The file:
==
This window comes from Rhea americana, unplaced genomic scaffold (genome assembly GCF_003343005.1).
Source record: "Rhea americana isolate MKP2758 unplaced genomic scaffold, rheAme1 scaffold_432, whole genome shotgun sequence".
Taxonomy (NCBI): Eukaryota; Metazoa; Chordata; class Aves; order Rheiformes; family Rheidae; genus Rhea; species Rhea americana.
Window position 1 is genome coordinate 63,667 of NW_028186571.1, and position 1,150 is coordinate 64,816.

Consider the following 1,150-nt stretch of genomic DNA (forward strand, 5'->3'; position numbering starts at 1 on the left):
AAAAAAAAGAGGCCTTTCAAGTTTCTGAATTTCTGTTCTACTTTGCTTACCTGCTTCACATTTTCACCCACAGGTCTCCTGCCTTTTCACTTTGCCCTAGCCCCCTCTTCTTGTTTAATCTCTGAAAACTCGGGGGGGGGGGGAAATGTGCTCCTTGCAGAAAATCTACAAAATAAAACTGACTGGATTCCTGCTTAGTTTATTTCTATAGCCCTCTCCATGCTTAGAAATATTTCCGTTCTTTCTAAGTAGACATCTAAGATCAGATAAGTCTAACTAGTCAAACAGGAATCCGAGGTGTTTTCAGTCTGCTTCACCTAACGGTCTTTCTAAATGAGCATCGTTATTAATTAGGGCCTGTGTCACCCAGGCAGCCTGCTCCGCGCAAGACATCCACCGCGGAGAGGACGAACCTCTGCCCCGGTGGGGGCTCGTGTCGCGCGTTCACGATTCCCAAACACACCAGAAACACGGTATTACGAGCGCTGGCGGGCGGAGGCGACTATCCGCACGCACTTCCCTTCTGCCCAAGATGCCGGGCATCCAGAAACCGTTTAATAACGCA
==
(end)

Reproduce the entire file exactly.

This window comes from Rhea americana, unplaced genomic scaffold (genome assembly GCF_003343005.1).
Source record: "Rhea americana isolate MKP2758 unplaced genomic scaffold, rheAme1 scaffold_432, whole genome shotgun sequence".
Taxonomy (NCBI): Eukaryota; Metazoa; Chordata; class Aves; order Rheiformes; family Rheidae; genus Rhea; species Rhea americana.
Window position 1 is genome coordinate 63,667 of NW_028186571.1, and position 1,150 is coordinate 64,816.

Consider the following 1,150-nt stretch of genomic DNA (forward strand, 5'->3'; position numbering starts at 1 on the left):
AAAAAAAAGAGGCCTTTCAAGTTTCTGAATTTCTGTTCTACTTTGCTTACCTGCTTCACATTTTCACCCACAGGTCTCCTGCCTTTTCACTTTGCCCTAGCCCCCTCTTCTTGTTTAATCTCTGAAAACTCGGGGGGGGGGGGAAATGTGCTCCTTGCAGAAAATCTACAAAATAAAACTGACTGGATTCCTGCTTAGTTTATTTCTATAGCCCTCTCCATGCTTAGAAATATTTCCGTTCTTTCTAAGTAGACATCTAAGATCAGATAAGTCTAACTAGTCAAACAGGAATCCGAGGTGTTTTCAGTCTGCTTCACCTAACGGTCTTTCTAAATGAGCATCGTTATTAATTAGGGCCTGTGTCACCCAGGCAGCCTGCTCCGCGCAAGACATCCACCGCGGAGAGGACGAACCTCTGCCCCGGTGGGGGCTCGTGTCGCGCGTTCACGATTCCCAAACACACCAGAAACACGGTATTACGAGCGCTGGCGGGCGGAGGCGACTATCCGCACGCACTTCCCTTCTGCCCAAGATGCCGGGCATCCAGAAACCGTTTAATAACGCA